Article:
I have had in my custody for the better part of twenty-five years a silver lighter case set with three stones – two turquoise and one coral. I do not know where exactly it came from, how it was made, or what, if any, value it might actually have. It dates, I think, to some time in the 1970’s and has certainly seen better days. There are some dents along the bottom and there is wear from being repeatedly pushed and pulled from pockets during the decades prior to it coming to me. I do not own this object, but merely am its caretaker. It resides in its own designated space within my home and is treated to regular polishings. I use it to light candles of remembrance, as I think that it is important that utilitarian objects be used as they were intended, not simply left to collect dust.
Why does this matter and why am I talking about a battered vintage lighter case on this blog? Because as I polished the case this week, I realized that, without ever setting out to do so, I have developed a habit of collecting objects that were of value to people have passed away. These objects tend to be utilitarian, well used, and have little monetary value. I keep these things because they tell a part of the person’s story and thus preserve the memory of that person. Without actually ever being directed to do so, I know that it is my job to pass these objects on with the stories of those people who owned them to others who will cherish the stories and keep the memories of those people alive. It is a part of the work that She demands of me, this honoring of the dead and preserving the continuity of their memories.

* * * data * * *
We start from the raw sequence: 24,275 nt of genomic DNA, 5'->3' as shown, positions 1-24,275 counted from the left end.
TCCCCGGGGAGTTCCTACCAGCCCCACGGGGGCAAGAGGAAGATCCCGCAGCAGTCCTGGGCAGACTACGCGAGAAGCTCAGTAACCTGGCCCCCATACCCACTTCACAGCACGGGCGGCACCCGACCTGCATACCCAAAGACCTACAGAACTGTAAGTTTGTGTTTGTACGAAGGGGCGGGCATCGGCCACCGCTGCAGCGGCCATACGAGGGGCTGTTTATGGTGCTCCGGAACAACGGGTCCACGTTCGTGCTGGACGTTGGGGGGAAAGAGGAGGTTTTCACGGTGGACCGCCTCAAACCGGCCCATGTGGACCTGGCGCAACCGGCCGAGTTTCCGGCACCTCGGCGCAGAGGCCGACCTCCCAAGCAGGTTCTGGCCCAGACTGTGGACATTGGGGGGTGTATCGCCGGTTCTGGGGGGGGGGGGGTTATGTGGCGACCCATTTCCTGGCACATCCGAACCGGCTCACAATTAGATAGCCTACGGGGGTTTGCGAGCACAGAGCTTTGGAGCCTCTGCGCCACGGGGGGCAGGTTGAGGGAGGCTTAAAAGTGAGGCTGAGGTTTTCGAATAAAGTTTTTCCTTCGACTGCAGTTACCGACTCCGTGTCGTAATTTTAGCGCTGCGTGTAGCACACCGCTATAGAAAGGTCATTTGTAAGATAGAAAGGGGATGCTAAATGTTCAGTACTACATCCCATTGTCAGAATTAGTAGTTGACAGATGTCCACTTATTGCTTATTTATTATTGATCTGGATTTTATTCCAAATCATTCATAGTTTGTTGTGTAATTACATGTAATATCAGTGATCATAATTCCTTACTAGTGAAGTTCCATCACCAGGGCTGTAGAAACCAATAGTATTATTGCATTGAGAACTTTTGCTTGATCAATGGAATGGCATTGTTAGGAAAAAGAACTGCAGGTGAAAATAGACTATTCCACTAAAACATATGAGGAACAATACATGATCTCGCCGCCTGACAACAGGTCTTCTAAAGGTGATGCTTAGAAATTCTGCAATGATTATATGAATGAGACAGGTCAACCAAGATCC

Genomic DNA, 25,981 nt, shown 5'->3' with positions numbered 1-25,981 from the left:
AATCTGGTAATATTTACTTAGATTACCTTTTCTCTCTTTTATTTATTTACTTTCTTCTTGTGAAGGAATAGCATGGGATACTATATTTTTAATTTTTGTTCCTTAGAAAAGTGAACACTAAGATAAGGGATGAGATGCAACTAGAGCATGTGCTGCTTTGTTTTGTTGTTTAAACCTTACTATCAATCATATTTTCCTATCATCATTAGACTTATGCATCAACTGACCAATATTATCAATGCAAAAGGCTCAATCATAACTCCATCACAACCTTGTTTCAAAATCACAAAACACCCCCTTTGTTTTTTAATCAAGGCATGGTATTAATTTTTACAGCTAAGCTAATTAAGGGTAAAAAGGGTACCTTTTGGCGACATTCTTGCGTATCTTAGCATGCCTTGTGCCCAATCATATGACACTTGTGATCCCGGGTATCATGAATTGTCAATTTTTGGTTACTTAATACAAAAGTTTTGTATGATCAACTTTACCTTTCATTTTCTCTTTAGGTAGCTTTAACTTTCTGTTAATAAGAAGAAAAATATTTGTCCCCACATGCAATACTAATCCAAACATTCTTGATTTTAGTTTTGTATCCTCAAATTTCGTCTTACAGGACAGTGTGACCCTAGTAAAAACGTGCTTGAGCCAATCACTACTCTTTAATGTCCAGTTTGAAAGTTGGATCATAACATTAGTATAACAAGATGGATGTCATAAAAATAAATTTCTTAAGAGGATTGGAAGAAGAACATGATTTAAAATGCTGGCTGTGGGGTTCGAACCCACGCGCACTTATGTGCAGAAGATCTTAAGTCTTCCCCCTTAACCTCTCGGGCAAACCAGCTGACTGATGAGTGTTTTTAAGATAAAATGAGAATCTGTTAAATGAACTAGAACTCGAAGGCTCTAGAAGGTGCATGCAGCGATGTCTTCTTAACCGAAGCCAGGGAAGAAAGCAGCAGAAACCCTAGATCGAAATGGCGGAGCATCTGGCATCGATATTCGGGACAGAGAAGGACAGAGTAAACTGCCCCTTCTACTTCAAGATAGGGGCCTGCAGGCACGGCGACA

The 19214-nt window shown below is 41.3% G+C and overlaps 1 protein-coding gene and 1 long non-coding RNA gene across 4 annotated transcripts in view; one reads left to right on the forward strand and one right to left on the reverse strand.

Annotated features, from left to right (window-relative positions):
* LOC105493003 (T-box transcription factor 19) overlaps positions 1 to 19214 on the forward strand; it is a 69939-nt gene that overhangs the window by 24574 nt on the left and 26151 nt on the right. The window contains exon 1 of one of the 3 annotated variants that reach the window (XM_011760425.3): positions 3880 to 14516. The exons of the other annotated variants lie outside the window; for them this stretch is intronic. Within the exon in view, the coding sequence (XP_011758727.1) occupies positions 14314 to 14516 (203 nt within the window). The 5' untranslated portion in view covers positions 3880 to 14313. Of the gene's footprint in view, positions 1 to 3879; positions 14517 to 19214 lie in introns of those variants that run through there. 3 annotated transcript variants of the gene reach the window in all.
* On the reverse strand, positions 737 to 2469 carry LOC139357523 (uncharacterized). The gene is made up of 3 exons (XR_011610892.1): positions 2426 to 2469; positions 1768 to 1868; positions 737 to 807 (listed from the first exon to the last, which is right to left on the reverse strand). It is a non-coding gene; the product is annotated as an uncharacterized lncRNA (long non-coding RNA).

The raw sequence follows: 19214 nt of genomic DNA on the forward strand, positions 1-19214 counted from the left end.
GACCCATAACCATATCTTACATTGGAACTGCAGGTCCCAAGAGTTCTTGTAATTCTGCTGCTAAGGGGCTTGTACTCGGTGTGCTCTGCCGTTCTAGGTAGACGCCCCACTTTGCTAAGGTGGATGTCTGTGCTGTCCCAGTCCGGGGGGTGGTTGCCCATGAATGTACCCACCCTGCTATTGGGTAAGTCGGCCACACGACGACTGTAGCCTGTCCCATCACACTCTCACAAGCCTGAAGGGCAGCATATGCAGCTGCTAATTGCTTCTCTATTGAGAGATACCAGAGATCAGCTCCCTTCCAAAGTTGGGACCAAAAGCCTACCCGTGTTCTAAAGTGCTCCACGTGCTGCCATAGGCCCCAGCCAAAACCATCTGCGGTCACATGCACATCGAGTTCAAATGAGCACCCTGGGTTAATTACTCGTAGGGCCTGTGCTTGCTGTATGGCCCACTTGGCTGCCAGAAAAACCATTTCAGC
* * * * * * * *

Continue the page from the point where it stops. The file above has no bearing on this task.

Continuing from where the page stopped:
As for that battered bit of silver, there is a story there, a history that needs to be preserved. It speaks a tale of my mentor’s family – a story of a father who abandoned his family, of a lighter case that he owned because it reminded him of a piece of jewelry that his mother had worn years before, of a son whose only link to that absent father was an object accidentally left behind, and of the grandson who grew into adulthood without knowledge of his father’s family. It is a story of loss and absence, but also of honoring and preserving links to those from which we came. The case will someday belong to the original owner’s great grandson, as will the story of his father’s family. In the meantime, I am the keeper of that object and the guardian of a family history that is not my own, an unwitting preserver of artifacts and stories.